Brydge Pro+ Wireless Keyboard with Trackpad Is Ready to Take Your iPad Pro to New Heights

The iPad went on sale on April 3, 2010. A little more than a year later, Brydge launched its first Kickstarter campaign to fund a keyboard worthy of the iPad’s refined design. I was happy to back it. Now they have released the Brydge Pro+, which integrates their keyboard with a trackpad. Let’s take a look.

In June of 2019, I posted a review of the Brydge Pro keyboard. Designed for either the 11″ or 12.9″ iPad, Pro, the keyboard built upon the years of experience Brydge gained since releasing their first keyboard. I gave that post the title, “One More Step Toward iPad-As-Laptop Thanks to the Brydge Pro Keyboard for the 11″ iPad Pro.” I meant it. The Brydge Pro followed the same design language the company has employed from the start but made enough modifications to make it aesthetically a perfect match for the iPad Pro. The Space Gray, all-aluminum body offers sharp angles that match the iPad Pro’s design. The island keys had the same look and feel of Apple’s keyboards before they released the disaster that’s on both my 12″ MacBook and my 13″ MacBook Pro.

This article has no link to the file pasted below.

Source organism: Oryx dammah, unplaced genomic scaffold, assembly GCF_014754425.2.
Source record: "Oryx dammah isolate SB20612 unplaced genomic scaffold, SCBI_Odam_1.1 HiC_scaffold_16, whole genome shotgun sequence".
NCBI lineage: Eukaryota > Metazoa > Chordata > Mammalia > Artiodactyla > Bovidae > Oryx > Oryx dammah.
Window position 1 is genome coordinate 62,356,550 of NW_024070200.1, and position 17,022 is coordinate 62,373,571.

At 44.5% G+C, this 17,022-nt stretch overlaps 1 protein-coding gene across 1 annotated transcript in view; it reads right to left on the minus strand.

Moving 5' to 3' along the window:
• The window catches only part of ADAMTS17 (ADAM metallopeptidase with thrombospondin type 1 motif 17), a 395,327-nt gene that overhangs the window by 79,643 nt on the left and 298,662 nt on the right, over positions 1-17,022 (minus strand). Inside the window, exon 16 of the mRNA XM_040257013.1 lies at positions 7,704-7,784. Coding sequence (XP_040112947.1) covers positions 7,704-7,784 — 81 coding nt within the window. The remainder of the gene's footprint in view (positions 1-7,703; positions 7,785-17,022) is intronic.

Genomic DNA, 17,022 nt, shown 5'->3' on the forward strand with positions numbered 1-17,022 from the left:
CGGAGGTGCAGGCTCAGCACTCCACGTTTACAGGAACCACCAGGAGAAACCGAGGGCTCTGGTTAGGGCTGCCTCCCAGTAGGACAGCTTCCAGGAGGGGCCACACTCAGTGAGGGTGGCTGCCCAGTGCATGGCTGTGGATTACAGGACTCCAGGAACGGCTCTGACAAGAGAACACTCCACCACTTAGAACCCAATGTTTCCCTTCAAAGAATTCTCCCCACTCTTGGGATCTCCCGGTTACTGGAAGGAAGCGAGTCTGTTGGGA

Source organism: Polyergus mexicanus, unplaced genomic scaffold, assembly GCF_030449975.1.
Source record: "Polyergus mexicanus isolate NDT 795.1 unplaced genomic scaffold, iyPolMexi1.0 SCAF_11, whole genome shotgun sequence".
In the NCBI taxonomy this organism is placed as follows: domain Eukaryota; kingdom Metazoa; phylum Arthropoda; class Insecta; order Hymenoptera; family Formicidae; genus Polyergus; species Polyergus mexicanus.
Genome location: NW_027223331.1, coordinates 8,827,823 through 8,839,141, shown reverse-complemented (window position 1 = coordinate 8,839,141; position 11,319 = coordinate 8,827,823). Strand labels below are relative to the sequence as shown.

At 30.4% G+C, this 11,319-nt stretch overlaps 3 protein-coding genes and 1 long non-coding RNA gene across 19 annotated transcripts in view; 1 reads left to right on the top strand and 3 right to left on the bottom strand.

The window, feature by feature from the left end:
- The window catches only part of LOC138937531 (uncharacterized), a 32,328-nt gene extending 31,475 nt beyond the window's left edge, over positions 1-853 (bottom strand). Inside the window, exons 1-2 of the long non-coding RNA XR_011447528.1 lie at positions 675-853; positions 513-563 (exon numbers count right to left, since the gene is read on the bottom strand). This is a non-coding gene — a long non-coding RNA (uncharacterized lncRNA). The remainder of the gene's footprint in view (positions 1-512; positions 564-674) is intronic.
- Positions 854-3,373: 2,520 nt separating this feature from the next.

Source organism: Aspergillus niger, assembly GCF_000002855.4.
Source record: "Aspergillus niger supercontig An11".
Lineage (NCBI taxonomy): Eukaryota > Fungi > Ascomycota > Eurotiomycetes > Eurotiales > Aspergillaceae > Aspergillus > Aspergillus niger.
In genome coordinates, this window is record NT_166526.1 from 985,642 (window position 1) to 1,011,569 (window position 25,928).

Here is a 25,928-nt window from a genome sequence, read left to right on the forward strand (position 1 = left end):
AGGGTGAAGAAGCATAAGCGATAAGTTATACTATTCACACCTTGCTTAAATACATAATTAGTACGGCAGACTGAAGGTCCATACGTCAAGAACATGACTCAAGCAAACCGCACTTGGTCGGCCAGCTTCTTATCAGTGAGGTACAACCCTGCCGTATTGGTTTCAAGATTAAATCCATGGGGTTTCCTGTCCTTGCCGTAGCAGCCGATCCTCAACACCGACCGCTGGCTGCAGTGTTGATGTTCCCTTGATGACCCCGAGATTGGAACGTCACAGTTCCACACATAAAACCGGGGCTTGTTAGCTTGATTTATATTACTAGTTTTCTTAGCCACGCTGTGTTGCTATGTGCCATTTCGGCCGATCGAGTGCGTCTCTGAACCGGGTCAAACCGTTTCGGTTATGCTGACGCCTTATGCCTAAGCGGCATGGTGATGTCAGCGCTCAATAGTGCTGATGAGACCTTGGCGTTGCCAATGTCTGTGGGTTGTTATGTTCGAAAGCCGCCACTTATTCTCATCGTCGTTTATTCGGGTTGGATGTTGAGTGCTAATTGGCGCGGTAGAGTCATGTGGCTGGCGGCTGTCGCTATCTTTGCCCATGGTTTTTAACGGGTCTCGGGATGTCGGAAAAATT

The keyboard offered backlighting, smart function keys, and got excellent battery life.

The design of the hinge looked similar to those on the original Brydge keyboard, but, over the years, they have become more refined and offer easier installation and removal of the iPad. Finally, the Brydge Pro made the move to USB-C and shipped with a protective back cover, so your iPad stays safe.

It was, and is, an excellent keyboard despite the fact that the model for the 11″ iPad Pro weighs in at over a pound while the version for the 12.9″ iPad Pro weighs over a pound and a half.

The BrydgePro+ is largely the same keyboard. Brydge even acknowledges this fact when they note: “BRYDGE PRO+: Our best felling keyboard just got better.”

That being the case, I would direct you to last year’s review so you can get a complete picture of what Brydge offers with the iPad Pro. Why then would someone pay $199.99, which is an additional $50 to get the Brydge Pro+ instead of the original Brydge Pro? I’ll answer that in one word — trackpad.

Apple had slowly been closing the gap between iPads and laptops. That process to a giant leap forward when they renamed the iPad’s operating system last year and, with the release of the “new” iPadOS, added trackpad support that works.

INTEGRATED TRACKPAD: The Brydge Pro+ features an oversized trackpad designed specifically for the touch-first experience on the iPad. Fluid gestures on the trackpad allow users to easily switch between apps, access the app switcher and activate the Dock, Control Center and apps in Slide Over.

The trackpad on my Brydge Pro+ keyboard is surprisingly large and seamlessly integrates into the wrist rest of the keyboard. It offers a host of features.